With perfectly configured services & huge amount of RAM, there is no huge need for SWAP when running on VPS. Do you disagree with this statement?


Swap really should always be made available, for full memory management purposes. You can turn down swappiness to its’ minimum setting, especially important for SSD/NVMe. I have to wince at those amateurs who create swap files greater than 2GB though. :-o

Just done my first Hestia install ever and jumped straight to Debian 10. I never understand the fascination with Ubuntu as a server OS - Debian/CentOS for goodness’ sake! (From a UNIX purist perspective). :cowboy_hat_face:

With the supplied VPS provider’s template, I needed to install curl - first hurdle passed.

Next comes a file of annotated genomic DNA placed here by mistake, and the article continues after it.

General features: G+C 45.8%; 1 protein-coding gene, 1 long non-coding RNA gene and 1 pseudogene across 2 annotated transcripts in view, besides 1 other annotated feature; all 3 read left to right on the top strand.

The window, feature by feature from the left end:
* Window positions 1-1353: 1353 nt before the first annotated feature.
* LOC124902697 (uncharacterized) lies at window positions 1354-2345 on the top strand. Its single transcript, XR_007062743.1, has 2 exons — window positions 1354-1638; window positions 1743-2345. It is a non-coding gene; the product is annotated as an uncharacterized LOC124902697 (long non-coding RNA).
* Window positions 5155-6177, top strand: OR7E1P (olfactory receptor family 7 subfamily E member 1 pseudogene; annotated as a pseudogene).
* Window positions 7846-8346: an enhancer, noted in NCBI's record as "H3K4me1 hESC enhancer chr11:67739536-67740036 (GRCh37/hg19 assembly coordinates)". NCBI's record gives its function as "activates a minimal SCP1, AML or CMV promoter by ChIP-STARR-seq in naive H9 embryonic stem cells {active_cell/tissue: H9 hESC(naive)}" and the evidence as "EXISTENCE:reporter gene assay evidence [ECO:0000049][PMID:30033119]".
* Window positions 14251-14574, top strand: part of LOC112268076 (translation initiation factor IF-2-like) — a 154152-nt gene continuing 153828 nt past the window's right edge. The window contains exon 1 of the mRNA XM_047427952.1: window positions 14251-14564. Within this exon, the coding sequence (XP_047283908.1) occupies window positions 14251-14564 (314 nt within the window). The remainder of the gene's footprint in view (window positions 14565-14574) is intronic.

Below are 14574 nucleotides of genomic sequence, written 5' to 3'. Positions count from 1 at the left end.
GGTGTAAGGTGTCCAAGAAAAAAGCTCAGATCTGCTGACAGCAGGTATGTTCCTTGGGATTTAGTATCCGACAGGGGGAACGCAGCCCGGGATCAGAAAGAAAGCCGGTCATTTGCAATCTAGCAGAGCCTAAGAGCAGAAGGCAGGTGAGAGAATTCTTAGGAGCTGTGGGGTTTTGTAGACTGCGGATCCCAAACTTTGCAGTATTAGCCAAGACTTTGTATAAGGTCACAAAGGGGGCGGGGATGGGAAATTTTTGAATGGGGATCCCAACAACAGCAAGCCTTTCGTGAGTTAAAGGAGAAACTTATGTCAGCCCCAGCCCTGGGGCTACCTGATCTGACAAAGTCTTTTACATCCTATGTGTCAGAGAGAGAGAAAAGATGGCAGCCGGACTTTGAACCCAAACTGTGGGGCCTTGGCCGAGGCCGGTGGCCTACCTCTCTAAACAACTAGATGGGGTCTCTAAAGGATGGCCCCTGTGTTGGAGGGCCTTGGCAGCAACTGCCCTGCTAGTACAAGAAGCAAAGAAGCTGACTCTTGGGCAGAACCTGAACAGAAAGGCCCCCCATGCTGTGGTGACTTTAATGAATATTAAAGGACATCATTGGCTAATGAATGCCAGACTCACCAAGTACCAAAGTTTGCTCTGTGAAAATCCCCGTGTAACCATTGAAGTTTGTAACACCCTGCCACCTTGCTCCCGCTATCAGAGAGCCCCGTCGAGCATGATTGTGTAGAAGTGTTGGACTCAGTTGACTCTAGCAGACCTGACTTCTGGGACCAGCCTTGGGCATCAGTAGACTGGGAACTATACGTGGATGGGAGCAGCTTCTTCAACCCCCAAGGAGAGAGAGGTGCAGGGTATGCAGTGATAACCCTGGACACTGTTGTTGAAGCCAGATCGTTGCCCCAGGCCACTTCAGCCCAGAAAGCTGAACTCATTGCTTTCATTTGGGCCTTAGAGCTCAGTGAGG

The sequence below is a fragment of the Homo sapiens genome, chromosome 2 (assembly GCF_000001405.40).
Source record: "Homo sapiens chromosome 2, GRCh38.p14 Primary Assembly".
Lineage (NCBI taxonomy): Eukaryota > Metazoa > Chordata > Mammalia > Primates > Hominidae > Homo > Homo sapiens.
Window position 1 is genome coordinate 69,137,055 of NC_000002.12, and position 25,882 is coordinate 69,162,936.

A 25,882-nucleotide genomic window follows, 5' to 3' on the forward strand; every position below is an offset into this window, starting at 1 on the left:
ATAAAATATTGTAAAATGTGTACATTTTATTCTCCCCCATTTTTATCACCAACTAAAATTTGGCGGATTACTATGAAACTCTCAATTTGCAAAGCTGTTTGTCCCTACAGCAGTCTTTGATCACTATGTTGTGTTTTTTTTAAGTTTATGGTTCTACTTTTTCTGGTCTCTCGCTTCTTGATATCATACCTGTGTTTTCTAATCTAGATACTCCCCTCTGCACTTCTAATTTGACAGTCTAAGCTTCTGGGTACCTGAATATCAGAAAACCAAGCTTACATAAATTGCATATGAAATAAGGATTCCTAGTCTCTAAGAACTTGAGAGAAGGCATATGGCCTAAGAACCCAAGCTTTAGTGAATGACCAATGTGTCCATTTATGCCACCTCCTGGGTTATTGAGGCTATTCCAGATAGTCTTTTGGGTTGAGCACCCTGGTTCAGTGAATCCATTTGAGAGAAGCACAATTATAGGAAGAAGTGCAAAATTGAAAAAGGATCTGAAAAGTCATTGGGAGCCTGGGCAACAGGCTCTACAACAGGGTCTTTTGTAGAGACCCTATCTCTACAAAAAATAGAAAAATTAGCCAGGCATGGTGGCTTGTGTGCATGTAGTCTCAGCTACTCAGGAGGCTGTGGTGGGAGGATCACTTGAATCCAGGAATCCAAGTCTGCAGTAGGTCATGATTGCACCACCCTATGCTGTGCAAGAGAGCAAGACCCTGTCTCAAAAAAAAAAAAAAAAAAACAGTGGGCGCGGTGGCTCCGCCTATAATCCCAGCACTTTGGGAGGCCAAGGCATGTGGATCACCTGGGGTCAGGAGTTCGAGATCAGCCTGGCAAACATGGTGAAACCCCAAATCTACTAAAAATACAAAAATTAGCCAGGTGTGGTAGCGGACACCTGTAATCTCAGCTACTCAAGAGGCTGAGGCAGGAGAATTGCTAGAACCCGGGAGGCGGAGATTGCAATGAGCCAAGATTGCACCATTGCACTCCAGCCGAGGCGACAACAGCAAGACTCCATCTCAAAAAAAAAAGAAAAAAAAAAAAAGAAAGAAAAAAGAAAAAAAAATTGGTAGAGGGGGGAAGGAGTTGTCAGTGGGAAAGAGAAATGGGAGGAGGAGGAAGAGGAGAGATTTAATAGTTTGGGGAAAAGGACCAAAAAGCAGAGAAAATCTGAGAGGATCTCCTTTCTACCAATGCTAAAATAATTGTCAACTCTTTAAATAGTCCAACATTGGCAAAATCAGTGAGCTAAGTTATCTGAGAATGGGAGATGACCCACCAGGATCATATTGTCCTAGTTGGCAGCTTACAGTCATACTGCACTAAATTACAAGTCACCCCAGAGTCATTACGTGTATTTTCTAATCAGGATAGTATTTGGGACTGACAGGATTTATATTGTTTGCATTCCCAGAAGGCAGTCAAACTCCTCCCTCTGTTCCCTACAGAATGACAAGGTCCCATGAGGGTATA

Received two errors about SSL though - should’ve copied them down - I’ll see if it is logged someplace.
Is Hestia supposed to install a LE certificate for the host automatically, or stick with the self-certified one? When I asked for an LE for the admin web site (the same FQDN), it installed, with no problem.

BTW, it’s excellent that the default admin account attaches to the hostname - not all control panels have the foresight to do this. Well done! :nerd_face:

Ubuntu LTS Server Editon (every other release) is stable as you need for a server OS I suggest to stay clear from the all 18.10/19.10 and your are fine

Had till a few years ago (When I left the company a running still using Ubuntu 10.04 and still worked like a charm.)

@eris You missed my point: why Ubuntu at all? It’s based/forked from debian anyway - so stick to the “grass roots” version. Linux Mint on a desktop/laptop however is much more meaningful. Last time I installed a Windoze Server (you know, another desktop OS that has been shoehorned into server duties) was 20 years ago!

Back on topic:
Is there not a HestiaCP install log?